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Comparing Impressed Current Rods and Magnesium Anodes

by Donald Woods

When water, electricity and metal surfaces come into contact, they result in chain reactions that can lead to significant damage. Take the case of a water tank with a heater in your home. Using electric current to heat the water corrodes the surface of the metal tank. Therefore, you need a reliable method to help you take care of the metal walls of your tank. Anodic protection using sacrificial metals is the way to go these days. Particularly, using impressed current rods and magnesium anodes has proven effective over the years. Even though they produce similar results, both types of anodes work in different ways. Here is a thorough look at both forms of anodic protection to help you gain more insight:

Impressed Current Rods    

Impressed current rods are a mix of both cathodic and anodic protection systems. Essentially, a cathodic system is unique because it has two anodes. One is the impressed current anode while the other is a sacrificial anode. They rely on direct electric current (DC) to initiate and sustain the protection.

The purpose of the impressed current anode is to use a rectifier or external source of power to create an electrical potential difference between the surface you are protecting and the sacrificial anode. In doing this, the impressed current rod and the sacrificial anode both lose mass in the process, although the erosion is a lot slower than that experienced by ordinary anodic protection techniques. Impressed current rods are therefore ideal for large tanks and water heaters in both domestic and commercial settings. This is because you will need few anodes despite the size of the tank and you will enjoy a low set up cost.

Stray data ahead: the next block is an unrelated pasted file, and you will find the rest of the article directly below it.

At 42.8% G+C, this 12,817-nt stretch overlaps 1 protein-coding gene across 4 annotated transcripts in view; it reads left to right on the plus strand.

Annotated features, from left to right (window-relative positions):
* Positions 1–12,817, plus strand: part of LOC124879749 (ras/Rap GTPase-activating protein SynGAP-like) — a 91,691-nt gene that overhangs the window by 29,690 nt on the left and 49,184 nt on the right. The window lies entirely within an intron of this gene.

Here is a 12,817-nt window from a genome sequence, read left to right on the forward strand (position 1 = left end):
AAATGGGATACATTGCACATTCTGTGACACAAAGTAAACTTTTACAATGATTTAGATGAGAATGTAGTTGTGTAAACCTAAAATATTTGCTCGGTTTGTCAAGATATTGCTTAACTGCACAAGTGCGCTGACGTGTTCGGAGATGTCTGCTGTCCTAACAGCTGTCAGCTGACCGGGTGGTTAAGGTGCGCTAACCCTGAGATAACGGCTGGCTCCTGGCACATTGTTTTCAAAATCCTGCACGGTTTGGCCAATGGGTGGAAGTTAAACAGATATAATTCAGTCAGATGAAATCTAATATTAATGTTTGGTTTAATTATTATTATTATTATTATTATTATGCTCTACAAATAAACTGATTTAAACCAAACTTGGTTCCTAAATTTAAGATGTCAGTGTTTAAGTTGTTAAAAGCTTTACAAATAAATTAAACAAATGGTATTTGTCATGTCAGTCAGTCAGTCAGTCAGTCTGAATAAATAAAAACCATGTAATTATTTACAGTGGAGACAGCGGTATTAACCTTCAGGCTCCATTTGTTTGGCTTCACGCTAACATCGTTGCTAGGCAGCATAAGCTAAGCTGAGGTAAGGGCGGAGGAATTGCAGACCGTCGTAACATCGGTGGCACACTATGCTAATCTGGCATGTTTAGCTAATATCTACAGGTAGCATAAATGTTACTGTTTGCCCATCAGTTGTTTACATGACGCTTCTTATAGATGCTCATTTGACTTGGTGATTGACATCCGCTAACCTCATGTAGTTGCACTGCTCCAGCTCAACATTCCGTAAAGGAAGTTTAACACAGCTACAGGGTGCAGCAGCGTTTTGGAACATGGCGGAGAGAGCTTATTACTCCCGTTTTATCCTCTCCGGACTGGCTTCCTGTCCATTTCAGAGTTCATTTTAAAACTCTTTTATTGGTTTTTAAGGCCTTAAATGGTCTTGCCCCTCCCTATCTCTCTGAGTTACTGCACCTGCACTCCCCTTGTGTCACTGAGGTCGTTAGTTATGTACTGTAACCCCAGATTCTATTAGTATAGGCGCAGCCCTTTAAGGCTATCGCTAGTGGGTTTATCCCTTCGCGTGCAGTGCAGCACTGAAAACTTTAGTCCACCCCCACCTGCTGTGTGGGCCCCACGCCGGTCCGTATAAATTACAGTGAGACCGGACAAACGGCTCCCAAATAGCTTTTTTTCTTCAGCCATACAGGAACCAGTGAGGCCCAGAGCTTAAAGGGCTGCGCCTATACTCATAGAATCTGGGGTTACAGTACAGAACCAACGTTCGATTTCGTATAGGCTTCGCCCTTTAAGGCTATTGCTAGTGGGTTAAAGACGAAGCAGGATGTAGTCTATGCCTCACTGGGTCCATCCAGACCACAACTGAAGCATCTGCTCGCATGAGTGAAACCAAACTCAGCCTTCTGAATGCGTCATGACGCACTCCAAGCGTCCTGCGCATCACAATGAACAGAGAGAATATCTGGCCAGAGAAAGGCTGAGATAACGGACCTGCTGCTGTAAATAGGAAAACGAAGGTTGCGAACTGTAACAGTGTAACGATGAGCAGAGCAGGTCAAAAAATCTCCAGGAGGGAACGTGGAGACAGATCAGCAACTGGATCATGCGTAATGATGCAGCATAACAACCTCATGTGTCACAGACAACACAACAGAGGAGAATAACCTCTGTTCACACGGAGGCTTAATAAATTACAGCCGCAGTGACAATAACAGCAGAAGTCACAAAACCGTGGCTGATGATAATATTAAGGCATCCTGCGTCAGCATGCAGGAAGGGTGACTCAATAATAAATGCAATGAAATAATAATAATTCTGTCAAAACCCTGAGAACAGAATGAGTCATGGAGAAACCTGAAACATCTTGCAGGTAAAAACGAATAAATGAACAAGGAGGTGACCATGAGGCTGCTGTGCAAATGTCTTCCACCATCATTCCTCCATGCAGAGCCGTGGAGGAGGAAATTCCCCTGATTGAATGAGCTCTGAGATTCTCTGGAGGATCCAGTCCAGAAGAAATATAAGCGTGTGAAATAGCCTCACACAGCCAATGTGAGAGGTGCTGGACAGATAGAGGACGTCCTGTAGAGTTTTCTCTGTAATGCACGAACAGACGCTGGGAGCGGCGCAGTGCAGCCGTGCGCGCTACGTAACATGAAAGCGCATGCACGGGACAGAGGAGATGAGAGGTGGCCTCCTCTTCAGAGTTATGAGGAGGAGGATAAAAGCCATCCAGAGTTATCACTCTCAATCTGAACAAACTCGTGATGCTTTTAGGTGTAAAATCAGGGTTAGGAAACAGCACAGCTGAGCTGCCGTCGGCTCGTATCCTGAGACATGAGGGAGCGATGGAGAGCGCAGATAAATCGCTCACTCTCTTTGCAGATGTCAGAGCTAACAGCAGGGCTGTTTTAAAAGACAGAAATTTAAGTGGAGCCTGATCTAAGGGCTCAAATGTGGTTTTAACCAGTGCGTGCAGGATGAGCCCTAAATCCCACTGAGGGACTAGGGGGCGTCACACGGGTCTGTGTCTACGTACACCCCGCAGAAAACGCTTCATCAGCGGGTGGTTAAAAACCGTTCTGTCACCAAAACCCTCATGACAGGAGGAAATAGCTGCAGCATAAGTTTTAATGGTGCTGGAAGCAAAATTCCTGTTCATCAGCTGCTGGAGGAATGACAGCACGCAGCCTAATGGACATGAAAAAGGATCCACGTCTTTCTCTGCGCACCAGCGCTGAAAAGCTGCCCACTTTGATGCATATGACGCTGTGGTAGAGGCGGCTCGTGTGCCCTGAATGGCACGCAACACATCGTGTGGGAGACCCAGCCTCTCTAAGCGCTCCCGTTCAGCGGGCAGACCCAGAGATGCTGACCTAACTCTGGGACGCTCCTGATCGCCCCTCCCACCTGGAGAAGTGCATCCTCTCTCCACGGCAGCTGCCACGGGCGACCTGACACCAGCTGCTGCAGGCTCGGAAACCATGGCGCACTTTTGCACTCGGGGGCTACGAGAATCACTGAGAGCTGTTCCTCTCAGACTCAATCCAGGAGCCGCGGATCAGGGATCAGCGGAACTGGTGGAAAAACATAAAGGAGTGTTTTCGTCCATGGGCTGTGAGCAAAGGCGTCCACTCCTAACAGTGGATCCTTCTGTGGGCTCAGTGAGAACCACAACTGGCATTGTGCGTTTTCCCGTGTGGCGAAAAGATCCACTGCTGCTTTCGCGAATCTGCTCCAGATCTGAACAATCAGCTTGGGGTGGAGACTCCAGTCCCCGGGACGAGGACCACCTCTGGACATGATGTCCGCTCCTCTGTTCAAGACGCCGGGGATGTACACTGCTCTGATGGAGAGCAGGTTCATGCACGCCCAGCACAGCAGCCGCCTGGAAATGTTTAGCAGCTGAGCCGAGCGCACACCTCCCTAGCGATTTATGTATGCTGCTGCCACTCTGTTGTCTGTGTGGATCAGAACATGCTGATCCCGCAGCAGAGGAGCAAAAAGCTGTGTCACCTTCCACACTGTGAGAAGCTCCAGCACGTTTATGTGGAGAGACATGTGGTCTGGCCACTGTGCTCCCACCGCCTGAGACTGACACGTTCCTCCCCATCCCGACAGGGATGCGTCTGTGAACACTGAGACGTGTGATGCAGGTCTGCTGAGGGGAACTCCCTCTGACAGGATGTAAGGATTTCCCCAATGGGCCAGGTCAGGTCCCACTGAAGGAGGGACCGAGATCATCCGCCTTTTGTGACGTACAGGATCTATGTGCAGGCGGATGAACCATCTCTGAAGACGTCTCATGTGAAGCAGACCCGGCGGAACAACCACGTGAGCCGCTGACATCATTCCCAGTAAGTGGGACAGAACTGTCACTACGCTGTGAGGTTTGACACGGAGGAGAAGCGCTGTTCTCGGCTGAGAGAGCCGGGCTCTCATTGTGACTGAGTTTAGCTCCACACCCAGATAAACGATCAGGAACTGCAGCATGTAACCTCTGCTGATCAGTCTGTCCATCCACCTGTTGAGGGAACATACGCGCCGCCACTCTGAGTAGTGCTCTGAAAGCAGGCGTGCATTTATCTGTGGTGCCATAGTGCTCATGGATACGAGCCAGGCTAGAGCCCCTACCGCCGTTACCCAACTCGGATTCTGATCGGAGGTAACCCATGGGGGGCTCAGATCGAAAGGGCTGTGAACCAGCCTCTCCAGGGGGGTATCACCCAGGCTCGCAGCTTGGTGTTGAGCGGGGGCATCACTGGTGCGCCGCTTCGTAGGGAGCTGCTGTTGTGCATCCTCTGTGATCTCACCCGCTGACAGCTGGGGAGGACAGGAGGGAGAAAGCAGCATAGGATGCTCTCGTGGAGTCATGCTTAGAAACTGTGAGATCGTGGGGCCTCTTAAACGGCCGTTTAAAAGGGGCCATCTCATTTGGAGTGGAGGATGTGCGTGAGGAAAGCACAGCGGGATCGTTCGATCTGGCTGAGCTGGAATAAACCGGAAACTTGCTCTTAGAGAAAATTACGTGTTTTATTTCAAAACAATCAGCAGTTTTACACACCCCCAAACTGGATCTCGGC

Magnesium Anodes     

Magnesium anodes have also found widespread applications in anodic protection systems. Magnesium is actually preferred to zinc and aluminium anodes because of its highly negative electron chemical potential. It is thus suitable for use in areas where the surface you are protecting is in an area with high electrical resistivity such as in fresh water or in the soil.

During the process, magnesium anodes are involved in a chemical reaction where oxidation and reduction occurs. The anode plays the role of a reducing agent. Electrons leave the surface of the magnesium and result in an actual loss of mass. In doing this, the anode protects the surface of your metal tank, which would have otherwise been eroded by the electrochemical reaction. Magnesium is ideal for domestic settings to save on cost.